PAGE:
After church, Grace and her sisters ask if they can see the trains. Mr. Smeath obliges, and they go to see the street car. Elaine notes that Mr. Smeath wanted to see the trains more than Grace or her sisters. Elaine now believes her parents have kept things from her, like God and psalms, that she was supposed to know. As she goes to bed, the stars outside her window look watchful instead of remote. 

Summary: Chapter 19

At school, the girls and the boys play separately, but, as Elaine observes, while the boys actively exclude the girls, the girls’ exclusion of the boys remains unspoken. Elaine begins to notice the way the boys’ behavior differs from the girls’. The boys yell, wear drab clothes, and point out messy bodily functions. 

Stephen says he has a girlfriend whom he keeps secret from everyone—including the girl herself—except for Elaine. Elaine believes this girlfriend has turned Stephen into a stupider version of himself. Soon, Stephen’s interest in the girlfriend wanes, and he moves on to chemistry. After his chemistry obsession stops, Stephen becomes fascinated with astronomy. He shares the names of the stars and constellations with Elaine. Unlike the stars in the Bible, the stars Stephen tells her about are vast and burn silently.

Summary: Chapter 20

Cordelia has started digging holes in her backyard in an attempt to create one large enough to use as a clubhouse, but they keep caving in. One day, Cordelia, Grace, and Carol take Elaine, dressed as Mary Queen of Scotts, to the hole and place her inside. The girls cover the top of the hole with boards and dirt, trapping Elaine underground. Elaine had thought this was a game, but now realizes that it isn’t.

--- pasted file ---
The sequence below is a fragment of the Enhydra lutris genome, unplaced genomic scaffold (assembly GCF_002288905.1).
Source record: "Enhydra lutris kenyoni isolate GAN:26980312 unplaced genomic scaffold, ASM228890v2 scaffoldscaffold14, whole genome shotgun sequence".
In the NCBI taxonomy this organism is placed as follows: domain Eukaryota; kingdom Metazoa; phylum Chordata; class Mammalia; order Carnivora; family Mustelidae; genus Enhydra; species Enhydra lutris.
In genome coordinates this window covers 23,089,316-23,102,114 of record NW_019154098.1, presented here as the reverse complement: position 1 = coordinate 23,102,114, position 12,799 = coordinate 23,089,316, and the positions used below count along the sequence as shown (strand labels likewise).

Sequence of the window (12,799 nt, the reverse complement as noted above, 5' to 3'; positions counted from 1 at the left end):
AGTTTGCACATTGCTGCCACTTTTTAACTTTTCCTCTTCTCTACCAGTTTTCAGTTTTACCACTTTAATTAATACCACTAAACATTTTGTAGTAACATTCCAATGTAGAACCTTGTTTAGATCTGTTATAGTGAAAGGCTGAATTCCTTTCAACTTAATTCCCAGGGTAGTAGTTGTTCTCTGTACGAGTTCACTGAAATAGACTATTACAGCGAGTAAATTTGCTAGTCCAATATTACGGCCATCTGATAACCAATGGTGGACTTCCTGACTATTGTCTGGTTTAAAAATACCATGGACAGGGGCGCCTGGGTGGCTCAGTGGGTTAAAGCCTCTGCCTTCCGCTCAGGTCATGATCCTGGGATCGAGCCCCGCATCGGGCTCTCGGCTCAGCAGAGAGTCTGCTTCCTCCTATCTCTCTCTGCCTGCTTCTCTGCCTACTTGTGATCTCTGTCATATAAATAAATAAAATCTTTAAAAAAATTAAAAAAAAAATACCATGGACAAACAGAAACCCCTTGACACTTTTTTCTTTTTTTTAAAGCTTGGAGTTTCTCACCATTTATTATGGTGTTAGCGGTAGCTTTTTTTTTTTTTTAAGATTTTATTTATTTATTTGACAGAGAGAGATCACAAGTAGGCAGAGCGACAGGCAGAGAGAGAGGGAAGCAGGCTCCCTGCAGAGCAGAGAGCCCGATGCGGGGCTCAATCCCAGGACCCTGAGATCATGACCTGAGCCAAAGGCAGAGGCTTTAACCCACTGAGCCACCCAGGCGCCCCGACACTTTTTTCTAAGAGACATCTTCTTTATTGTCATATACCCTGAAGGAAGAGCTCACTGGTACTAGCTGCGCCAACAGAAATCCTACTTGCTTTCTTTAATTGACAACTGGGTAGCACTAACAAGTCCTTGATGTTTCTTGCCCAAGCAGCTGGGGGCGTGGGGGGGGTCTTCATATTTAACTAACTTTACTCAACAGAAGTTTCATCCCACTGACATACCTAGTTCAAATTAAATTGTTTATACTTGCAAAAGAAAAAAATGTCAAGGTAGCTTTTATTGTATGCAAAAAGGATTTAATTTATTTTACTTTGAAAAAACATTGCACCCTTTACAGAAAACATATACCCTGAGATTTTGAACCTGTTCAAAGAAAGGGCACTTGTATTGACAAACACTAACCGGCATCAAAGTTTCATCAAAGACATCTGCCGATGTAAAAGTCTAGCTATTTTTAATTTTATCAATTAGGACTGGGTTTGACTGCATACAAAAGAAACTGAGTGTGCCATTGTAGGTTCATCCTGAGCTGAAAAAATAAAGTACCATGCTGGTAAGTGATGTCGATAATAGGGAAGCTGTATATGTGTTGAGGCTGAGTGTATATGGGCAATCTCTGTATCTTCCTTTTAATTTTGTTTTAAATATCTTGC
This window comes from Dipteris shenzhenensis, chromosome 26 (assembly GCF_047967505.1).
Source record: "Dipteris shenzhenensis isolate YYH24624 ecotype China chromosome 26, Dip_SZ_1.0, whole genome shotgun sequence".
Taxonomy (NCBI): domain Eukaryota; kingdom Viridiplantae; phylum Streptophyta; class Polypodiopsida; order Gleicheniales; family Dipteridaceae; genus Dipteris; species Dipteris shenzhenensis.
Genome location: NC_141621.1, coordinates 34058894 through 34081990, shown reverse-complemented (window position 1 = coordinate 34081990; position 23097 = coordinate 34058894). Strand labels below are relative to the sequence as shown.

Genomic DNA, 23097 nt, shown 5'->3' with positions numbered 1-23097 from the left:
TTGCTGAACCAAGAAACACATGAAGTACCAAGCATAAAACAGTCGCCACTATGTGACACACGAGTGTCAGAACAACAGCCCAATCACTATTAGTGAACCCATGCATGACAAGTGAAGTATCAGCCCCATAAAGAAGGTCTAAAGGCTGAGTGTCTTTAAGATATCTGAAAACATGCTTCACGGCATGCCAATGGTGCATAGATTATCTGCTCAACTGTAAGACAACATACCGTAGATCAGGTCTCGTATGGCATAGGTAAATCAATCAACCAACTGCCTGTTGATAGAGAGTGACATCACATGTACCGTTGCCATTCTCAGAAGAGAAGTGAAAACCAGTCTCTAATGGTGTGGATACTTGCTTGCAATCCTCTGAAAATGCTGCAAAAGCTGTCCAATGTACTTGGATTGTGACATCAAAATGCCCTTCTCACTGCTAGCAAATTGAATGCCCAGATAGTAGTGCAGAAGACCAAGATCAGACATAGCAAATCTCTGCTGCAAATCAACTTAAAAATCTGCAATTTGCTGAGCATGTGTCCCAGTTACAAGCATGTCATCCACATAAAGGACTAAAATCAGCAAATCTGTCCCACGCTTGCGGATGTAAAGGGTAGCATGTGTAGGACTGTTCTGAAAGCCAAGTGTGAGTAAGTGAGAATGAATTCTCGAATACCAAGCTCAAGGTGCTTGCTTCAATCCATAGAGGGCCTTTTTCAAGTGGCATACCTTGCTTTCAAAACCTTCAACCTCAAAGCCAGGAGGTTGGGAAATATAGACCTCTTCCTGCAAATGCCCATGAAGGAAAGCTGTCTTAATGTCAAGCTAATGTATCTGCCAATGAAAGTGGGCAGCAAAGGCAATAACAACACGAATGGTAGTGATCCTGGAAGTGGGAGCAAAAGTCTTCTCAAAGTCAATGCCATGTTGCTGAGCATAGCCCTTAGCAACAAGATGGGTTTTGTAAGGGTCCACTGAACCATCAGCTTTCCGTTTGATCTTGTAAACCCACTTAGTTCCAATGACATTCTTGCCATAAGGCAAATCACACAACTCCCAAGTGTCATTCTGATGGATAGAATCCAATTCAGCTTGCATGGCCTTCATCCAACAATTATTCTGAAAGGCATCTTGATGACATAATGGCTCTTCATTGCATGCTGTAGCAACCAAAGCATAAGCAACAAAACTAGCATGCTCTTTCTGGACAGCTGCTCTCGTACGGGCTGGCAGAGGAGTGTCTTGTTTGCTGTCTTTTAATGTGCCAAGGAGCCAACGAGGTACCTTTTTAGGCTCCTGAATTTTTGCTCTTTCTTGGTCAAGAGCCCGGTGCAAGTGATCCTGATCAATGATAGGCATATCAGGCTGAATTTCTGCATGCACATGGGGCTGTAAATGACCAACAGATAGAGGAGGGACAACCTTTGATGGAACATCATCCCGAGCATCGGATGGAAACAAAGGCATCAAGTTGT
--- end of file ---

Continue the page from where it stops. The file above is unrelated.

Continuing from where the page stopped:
Elaine cannot remember her ninth birthday party. She knows she must have had one and that this would have been her first real birthday party, but only can remember vague images. She now hates birthday parties. When she thinks of that birthday, she only can remember nightshade, which isn’t right, but evokes a feeling of grief. 

Analysis: Chapters 16–20

Elaine’s explosive response to Andrea’s questions hints at Elaine’s insecurities and demonstrates her general distrust of other women. Elaine’s reluctance for Andrea to place her into a rote narrative about women artists appears reasonable, but Elaine also lies in her responses to try to hide the ways the narrative applies to her. For example, she insists Ben supports her work, but not only is he not attending the retrospective, he treats it as something Elaine can skip, which suggests he doesn’t see her career as important. We also see Elaine’s desire not to be a “woman artist” in her insistence that she paints women simply because she’s a painter, ignoring that most famous painters in history have been men depicting idealized women. Therefore, she either paints women to fit in with other artists, or she paints women in order to portray women how she’d like to portray them. Finally, Elaine interprets any confusion Andrea expresses as Andrea secretly judging Elaine’s appearance, which Elaine has no actual reason to believe. Elaine doesn’t see Andrea as an individual, but as a woman out to get her, much like she refers to the teenage shoplifters as Cordelia.